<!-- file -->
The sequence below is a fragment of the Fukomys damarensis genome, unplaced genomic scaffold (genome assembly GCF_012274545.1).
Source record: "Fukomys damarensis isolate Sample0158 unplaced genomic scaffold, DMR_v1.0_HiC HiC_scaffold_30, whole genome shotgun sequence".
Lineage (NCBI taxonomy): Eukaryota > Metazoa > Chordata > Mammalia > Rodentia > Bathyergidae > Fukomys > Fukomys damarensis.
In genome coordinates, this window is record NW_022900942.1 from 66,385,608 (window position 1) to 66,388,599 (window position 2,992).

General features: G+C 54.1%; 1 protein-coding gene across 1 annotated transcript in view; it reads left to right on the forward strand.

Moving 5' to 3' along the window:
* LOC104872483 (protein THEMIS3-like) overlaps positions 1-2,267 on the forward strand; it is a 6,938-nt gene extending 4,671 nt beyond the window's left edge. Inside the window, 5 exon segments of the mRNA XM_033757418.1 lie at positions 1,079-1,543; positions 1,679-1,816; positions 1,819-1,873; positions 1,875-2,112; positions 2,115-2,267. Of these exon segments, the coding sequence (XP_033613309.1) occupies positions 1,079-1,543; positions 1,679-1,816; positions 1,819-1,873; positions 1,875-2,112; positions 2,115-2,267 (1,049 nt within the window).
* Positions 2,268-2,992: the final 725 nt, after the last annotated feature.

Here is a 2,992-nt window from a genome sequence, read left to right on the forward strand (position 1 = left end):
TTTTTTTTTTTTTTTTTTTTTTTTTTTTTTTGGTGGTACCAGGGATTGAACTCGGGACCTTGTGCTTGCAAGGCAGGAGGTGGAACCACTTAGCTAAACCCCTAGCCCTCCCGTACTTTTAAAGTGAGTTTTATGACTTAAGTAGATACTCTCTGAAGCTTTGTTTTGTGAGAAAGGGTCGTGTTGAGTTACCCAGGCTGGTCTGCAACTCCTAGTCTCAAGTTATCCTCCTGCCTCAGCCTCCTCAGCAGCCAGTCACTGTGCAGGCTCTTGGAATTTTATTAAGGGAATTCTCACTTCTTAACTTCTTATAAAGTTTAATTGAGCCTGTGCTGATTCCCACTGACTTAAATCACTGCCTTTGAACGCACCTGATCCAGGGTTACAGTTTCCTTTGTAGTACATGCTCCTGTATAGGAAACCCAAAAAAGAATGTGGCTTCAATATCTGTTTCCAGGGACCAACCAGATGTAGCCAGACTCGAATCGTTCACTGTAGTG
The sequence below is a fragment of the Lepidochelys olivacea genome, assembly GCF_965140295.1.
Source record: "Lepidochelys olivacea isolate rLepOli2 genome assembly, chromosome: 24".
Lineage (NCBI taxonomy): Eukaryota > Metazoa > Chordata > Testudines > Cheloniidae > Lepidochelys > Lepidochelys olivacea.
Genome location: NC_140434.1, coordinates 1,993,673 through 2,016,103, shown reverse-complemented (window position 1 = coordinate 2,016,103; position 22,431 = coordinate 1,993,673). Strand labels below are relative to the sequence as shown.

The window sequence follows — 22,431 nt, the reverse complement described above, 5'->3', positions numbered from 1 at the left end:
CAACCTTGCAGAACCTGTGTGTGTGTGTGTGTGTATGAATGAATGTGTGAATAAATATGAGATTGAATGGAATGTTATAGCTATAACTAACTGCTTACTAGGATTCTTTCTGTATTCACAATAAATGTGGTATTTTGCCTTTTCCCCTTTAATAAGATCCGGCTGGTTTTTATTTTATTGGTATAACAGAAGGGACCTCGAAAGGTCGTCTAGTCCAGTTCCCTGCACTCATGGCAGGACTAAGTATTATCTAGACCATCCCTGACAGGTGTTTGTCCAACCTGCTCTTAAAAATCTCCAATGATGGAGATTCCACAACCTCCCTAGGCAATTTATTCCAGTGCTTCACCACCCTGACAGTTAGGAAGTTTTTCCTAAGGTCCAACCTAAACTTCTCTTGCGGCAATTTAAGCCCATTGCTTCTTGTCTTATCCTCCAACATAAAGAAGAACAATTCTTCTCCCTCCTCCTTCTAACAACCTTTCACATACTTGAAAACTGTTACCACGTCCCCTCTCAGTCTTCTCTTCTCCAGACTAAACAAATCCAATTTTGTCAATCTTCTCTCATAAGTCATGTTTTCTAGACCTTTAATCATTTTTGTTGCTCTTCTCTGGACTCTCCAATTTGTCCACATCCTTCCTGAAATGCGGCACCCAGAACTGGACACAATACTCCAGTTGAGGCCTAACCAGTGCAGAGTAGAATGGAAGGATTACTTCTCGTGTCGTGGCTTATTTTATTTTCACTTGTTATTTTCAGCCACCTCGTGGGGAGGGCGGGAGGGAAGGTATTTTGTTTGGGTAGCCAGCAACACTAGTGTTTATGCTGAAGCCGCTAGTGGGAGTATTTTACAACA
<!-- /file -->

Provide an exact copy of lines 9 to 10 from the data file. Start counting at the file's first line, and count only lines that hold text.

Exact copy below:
Here is a 2,992-nt window from a genome sequence, read left to right on the forward strand (position 1 = left end):
TTTTTTTTTTTTTTTTTTTTTTTTTTTTTTTGGTGGTACCAGGGATTGAACTCGGGACCTTGTGCTTGCAAGGCAGGAGGTGGAACCACTTAGCTAAACCCCTAGCCCTCCCGTACTTTTAAAGTGAGTTTTATGACTTAAGTAGATACTCTCTGAAGCTTTGTTTTGTGAGAAAGGGTCGTGTTGAGTTACCCAGGCTGGTCTGCAACTCCTAGTCTCAAGTTATCCTCCTGCCTCAGCCTCCTCAGCAGCCAGTCACTGTGCAGGCTCTTGGAATTTTATTAAGGGAATTCTCACTTCTTAACTTCTTATAAAGTTTAATTGAGCCTGTGCTGATTCCCACTGACTTAAATCACTGCCTTTGAACGCACCTGATCCAGGGTTACAGTTTCCTTTGTAGTACATGCTCCTGTATAGGAAACCCAAAAAAGAATGTGGCTTCAATATCTGTTTCCAGGGACCAACCAGATGTAGCCAGACTCGAATCGTTCACTGTAGTG